Genus Durio - Durians
The durian is considered the King of Fruits. There are 30 species of durians, although only a handful are eaten.
The smell of the fruit is overpowering. Because of this, they are illegial on most forms of public transportation, something Jonas and Louise found out in our video on the chemistry of the smell!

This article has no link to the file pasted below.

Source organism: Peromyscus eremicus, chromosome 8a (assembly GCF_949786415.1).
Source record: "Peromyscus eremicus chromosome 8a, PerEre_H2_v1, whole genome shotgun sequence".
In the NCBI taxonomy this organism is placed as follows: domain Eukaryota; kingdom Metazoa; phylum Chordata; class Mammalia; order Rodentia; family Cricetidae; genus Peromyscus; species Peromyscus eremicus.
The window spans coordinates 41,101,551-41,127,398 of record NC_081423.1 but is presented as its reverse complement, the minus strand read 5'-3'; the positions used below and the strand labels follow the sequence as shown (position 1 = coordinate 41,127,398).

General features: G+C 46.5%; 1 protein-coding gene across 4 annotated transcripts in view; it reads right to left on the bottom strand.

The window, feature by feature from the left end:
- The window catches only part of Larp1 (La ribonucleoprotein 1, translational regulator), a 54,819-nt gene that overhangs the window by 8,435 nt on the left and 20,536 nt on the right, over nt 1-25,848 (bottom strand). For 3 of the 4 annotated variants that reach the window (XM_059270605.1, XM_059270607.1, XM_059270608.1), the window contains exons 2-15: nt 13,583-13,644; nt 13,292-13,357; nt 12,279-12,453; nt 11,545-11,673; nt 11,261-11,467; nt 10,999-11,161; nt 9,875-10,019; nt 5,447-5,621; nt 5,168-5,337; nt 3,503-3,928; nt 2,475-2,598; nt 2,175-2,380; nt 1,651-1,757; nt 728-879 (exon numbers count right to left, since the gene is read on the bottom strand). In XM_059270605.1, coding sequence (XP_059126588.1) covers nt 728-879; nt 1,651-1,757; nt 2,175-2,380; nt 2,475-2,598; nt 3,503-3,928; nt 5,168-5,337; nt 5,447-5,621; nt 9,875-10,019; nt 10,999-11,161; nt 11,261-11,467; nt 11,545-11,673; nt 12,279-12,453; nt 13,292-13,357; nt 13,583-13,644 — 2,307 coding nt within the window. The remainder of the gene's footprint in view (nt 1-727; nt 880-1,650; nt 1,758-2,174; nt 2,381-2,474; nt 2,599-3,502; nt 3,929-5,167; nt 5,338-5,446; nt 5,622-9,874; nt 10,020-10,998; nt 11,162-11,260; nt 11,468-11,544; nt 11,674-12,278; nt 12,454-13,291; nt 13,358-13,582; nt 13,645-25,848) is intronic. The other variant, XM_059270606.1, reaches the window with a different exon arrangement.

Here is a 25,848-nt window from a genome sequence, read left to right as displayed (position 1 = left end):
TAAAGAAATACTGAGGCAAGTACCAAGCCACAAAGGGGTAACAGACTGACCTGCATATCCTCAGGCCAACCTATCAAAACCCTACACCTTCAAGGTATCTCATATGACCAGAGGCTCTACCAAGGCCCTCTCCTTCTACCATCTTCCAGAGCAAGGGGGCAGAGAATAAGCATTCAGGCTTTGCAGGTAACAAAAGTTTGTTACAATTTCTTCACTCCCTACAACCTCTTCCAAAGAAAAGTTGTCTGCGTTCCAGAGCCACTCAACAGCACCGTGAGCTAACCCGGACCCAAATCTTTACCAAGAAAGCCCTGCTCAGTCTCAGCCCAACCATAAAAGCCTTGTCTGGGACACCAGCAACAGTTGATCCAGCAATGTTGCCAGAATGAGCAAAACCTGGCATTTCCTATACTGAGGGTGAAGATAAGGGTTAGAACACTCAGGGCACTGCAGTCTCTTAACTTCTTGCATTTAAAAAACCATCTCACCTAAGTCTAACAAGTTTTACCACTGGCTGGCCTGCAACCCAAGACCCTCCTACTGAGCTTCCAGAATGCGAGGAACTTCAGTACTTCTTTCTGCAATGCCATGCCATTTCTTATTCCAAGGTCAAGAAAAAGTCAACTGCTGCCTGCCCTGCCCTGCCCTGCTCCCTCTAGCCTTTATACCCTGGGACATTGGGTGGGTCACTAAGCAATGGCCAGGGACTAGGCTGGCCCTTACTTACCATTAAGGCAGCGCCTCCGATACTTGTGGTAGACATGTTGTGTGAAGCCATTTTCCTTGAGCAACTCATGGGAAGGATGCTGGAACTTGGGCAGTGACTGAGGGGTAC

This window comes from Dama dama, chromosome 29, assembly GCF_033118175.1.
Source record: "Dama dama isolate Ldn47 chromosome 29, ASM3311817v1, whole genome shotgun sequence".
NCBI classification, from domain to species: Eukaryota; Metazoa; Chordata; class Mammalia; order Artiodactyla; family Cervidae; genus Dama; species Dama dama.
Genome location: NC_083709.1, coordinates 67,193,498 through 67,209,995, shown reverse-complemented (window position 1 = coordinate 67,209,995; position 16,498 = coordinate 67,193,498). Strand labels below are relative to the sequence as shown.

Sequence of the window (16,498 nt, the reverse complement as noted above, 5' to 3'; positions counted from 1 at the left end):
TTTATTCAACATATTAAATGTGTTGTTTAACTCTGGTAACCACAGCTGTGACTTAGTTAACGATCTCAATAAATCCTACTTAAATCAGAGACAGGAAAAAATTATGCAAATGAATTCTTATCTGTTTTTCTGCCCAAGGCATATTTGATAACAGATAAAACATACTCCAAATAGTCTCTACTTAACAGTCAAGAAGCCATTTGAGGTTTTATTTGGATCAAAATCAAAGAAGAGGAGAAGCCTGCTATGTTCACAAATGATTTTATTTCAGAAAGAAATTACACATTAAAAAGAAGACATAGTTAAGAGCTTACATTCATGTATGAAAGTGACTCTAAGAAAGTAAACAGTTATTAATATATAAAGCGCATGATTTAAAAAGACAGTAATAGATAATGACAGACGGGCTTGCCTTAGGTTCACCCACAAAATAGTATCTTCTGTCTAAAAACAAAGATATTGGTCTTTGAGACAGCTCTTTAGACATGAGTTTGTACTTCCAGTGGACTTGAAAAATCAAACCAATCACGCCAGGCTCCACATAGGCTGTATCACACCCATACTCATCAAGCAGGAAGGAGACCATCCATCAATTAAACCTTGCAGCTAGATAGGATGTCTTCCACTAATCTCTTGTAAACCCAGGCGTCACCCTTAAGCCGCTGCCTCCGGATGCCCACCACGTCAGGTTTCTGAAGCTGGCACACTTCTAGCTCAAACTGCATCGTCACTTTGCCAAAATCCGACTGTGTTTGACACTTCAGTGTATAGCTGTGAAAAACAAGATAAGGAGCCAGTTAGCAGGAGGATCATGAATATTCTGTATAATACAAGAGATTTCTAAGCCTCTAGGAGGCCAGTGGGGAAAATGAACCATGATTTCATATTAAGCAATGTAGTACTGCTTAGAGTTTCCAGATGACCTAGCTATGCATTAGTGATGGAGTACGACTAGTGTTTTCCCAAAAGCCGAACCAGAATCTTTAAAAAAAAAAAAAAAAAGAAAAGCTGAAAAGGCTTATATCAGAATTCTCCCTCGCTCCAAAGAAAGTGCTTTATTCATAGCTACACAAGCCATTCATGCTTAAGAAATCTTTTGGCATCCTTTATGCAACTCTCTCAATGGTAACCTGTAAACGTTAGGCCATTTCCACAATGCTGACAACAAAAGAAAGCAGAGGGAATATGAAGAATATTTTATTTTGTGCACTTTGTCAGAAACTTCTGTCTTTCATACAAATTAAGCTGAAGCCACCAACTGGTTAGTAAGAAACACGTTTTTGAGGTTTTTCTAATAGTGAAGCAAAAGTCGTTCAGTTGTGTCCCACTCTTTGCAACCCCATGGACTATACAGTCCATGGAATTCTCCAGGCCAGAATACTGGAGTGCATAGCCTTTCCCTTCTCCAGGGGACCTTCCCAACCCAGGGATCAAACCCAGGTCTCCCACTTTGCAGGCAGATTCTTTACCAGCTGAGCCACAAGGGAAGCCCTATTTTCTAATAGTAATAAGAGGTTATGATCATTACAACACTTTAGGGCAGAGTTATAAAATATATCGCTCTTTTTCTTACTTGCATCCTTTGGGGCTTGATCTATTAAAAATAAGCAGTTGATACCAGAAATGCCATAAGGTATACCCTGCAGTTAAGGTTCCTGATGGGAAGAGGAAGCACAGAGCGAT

The durian has been known and consumed in southeastern Asia since prehistoric times, but has only been known to the western world for about 600 years. The earliest known European reference to the durian is the record of Niccolò Da Conti, who travelled to southeastern Asia in the 15th century. Translated from the Latin in which Poggio Bracciolini recorded Da Conti’s travels: “They (people of Sumatra) have a green fruit which they call durian, as big as a watermelon. Inside there are five things like elongated oranges, and resembling thick butter, with a combination of flavors.” The Portuguese physician Garcia de Orta described durians in Colóquios dos simples e drogas da India published in 1563. In 1741, Herbarium Amboinense by the German botanist Georg Eberhard Rumphius was published, providing the most detailed and accurate account of durians for over a century. The genus Durio has a complex taxonomy that has seen the subtraction and addition of many species since it was created by Rumphius. During the early stages of its taxonomical study, there was some confusion between durian and the soursop (Annona muricata), for both of these species had thorny green fruit. It is also interesting to note the Malay name for the soursop is durian Belanda, meaning Dutch durian. In the 18th century, Johann Anton Weinmann considered the durian to belong to Castaneae as its fruit was similar to the horse chestnut.